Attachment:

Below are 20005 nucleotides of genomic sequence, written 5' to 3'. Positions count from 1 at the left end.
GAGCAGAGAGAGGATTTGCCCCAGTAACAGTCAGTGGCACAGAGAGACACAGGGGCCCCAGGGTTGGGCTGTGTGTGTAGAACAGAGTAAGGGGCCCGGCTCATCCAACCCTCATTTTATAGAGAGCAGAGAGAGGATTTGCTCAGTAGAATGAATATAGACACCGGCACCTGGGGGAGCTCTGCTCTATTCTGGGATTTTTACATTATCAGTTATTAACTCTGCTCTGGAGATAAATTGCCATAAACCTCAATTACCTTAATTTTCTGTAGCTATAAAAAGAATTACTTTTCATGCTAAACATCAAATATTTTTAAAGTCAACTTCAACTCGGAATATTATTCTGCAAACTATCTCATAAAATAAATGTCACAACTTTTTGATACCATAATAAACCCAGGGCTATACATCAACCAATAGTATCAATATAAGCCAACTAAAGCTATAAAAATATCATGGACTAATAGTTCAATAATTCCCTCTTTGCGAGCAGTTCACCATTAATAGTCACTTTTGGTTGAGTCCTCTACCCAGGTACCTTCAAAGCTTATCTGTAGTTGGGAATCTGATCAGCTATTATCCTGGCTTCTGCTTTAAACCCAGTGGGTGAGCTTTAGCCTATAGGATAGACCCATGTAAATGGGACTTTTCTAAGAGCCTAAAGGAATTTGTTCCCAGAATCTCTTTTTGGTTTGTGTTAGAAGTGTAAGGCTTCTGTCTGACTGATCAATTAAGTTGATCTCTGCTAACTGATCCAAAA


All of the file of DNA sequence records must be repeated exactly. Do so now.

Below are 20005 nucleotides of genomic sequence, written 5' to 3'. Positions count from 1 at the left end.
GAGCAGAGAGAGGATTTGCCCCAGTAACAGTCAGTGGCACAGAGAGACACAGGGGCCCCAGGGTTGGGCTGTGTGTGTAGAACAGAGTAAGGGGCCCGGCTCATCCAACCCTCATTTTATAGAGAGCAGAGAGAGGATTTGCTCAGTAGAATGAATATAGACACCGGCACCTGGGGGAGCTCTGCTCTATTCTGGGATTTTTACATTATCAGTTATTAACTCTGCTCTGGAGATAAATTGCCATAAACCTCAATTACCTTAATTTTCTGTAGCTATAAAAAGAATTACTTTTCATGCTAAACATCAAATATTTTTAAAGTCAACTTCAACTCGGAATATTATTCTGCAAACTATCTCATAAAATAAATGTCACAACTTTTTGATACCATAATAAACCCAGGGCTATACATCAACCAATAGTATCAATATAAGCCAACTAAAGCTATAAAAATATCATGGACTAATAGTTCAATAATTCCCTCTTTGCGAGCAGTTCACCATTAATAGTCACTTTTGGTTGAGTCCTCTACCCAGGTACCTTCAAAGCTTATCTGTAGTTGGGAATCTGATCAGCTATTATCCTGGCTTCTGCTTTAAACCCAGTGGGTGAGCTTTAGCCTATAGGATAGACCCATGTAAATGGGACTTTTCTAAGAGCCTAAAGGAATTTGTTCCCAGAATCTCTTTTTGGTTTGTGTTAGAAGTGTAAGGCTTCTGTCTGACTGATCAATTAAGTTGATCTCTGCTAACTGATCCAAAA